What you don’t understand is that it wasn’t about the gifts. It was about wanting to have the experience of having a baby shower, with a cute theme, and a cake, and games. When all those things are taken away at the last minute and replaced by people driving past in cars, and not even getting to see me open their gift… it’s just sad. It’s a sign that things aren’t right in the world. Sometimes I just need a minute to grieve that.


After my baby shower, I started thinking more about delivering my baby. I started hearing horror stories from women around the U.S., sharing how they were forced to deliver their babies alone, without their partner at the hospital. Due to severe overcrowding in some hospitals, zero visitors or support people were allowed for deliveries.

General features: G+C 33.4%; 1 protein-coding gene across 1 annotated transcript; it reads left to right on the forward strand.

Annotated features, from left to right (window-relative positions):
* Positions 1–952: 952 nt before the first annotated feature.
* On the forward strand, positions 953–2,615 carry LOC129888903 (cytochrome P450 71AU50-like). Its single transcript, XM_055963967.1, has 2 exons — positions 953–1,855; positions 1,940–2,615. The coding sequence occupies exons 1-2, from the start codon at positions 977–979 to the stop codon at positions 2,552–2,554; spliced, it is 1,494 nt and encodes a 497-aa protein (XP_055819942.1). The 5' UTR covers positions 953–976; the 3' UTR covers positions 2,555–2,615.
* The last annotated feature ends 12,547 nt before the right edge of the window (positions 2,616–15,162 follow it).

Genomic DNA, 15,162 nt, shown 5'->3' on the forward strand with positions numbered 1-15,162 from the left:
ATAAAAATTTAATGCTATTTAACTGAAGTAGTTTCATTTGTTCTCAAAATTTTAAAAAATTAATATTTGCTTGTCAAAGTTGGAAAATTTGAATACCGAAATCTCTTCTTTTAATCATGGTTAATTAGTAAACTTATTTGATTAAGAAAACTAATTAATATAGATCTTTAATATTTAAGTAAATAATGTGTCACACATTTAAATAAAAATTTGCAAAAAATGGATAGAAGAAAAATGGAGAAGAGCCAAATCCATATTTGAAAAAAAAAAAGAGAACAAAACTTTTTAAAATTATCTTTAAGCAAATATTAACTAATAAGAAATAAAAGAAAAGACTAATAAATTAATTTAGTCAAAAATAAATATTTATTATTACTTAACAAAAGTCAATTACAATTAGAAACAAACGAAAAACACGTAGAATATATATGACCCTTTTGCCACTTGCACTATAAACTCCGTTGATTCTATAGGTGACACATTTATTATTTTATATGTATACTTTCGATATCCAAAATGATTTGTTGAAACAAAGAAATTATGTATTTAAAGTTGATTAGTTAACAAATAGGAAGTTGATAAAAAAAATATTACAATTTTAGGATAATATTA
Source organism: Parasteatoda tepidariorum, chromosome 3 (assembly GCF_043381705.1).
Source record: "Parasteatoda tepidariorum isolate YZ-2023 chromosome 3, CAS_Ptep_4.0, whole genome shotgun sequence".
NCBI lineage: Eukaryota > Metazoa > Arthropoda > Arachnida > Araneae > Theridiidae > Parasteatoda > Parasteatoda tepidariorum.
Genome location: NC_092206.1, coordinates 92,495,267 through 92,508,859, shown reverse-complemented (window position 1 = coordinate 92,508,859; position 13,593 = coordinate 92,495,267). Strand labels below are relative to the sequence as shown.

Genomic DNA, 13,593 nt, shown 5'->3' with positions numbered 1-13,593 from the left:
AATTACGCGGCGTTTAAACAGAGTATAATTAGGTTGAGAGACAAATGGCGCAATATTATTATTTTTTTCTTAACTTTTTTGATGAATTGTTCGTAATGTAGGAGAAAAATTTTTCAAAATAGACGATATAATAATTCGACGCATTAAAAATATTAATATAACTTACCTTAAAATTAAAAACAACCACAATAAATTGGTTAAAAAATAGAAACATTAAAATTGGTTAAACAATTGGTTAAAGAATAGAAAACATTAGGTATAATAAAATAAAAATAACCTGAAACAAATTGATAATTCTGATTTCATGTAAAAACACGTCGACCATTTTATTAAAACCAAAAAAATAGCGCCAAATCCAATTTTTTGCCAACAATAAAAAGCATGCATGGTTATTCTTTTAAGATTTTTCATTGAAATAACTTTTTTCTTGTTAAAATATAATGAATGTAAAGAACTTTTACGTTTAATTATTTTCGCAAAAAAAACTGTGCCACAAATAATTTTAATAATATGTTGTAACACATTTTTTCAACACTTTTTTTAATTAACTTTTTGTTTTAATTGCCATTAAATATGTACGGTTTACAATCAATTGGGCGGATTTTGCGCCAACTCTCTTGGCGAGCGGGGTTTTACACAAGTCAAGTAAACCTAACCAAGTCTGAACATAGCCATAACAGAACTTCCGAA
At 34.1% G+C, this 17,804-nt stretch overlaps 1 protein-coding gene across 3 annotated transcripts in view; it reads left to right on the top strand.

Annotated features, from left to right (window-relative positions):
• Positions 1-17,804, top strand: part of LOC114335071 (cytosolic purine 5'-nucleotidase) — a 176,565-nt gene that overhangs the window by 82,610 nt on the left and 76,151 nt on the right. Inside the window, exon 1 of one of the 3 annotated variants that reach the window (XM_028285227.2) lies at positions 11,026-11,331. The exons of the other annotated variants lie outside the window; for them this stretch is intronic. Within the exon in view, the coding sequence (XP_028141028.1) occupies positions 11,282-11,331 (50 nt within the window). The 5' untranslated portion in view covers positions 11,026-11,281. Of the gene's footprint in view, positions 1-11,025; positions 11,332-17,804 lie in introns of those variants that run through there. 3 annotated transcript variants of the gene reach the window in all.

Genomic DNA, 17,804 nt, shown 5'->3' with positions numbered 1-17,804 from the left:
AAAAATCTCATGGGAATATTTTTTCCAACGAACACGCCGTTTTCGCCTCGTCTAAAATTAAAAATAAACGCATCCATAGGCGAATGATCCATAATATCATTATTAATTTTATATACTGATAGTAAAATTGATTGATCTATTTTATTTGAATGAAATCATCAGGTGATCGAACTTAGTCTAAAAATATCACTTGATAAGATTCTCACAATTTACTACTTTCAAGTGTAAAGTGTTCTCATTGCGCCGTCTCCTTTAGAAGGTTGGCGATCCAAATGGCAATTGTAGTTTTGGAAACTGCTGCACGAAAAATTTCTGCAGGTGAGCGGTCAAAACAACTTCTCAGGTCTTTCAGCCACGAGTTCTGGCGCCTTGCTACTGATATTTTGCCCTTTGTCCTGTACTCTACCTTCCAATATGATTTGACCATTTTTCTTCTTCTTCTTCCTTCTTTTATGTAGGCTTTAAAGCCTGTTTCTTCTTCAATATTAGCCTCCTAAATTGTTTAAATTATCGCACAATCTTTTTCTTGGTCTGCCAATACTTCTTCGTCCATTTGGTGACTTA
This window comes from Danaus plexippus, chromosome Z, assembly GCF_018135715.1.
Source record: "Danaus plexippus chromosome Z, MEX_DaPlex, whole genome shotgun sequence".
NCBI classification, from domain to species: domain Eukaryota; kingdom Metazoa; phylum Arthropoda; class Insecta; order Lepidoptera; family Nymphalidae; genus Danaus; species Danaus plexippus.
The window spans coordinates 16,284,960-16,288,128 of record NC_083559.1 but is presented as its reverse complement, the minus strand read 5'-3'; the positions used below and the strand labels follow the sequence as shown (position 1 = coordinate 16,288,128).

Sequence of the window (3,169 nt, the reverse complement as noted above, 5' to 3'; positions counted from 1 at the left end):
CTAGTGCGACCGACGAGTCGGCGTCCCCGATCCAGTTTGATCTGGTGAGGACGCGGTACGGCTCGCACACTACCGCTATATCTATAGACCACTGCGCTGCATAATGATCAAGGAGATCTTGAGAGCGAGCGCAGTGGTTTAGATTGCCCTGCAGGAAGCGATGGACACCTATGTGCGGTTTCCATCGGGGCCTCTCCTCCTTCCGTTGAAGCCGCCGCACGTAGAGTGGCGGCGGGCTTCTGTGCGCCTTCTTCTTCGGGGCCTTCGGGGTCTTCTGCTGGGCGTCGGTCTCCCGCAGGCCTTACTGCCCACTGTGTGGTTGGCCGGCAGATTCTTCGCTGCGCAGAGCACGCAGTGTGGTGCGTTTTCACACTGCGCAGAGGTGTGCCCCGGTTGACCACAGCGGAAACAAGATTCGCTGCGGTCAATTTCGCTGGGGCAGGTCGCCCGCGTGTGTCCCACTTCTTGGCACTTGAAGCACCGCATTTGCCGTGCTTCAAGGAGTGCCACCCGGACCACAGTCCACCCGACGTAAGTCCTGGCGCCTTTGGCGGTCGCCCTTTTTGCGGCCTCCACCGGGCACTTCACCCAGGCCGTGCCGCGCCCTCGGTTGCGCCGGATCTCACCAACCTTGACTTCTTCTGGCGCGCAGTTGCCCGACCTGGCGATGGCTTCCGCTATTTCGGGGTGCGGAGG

Do you know what it’s like to bear the thought that your husband may not be allowed in the delivery room, to comfort and reassure you throughout labor? Do you know what it’s like to consider that your baby’s father may not be able to meet his child until days after the birth? How about the thought of your baby possibly being separated from you if you have covid yourself when you give birth?


My hospital has not yet adopted these policies, but just the thought that things could worsen at any time, and they could decide to do so, is terrifying. After seeing the upheaval this virus has caused in our nation in the past months, nothing seems out of the realm of possibility.


While my hospital hasn’t adopted such extreme policies, there are still many ways that my delivery will be affected by this pandemic. For one, I have been told that nitrous oxide will not be an option for pain management during my labor. Simply no longer an option.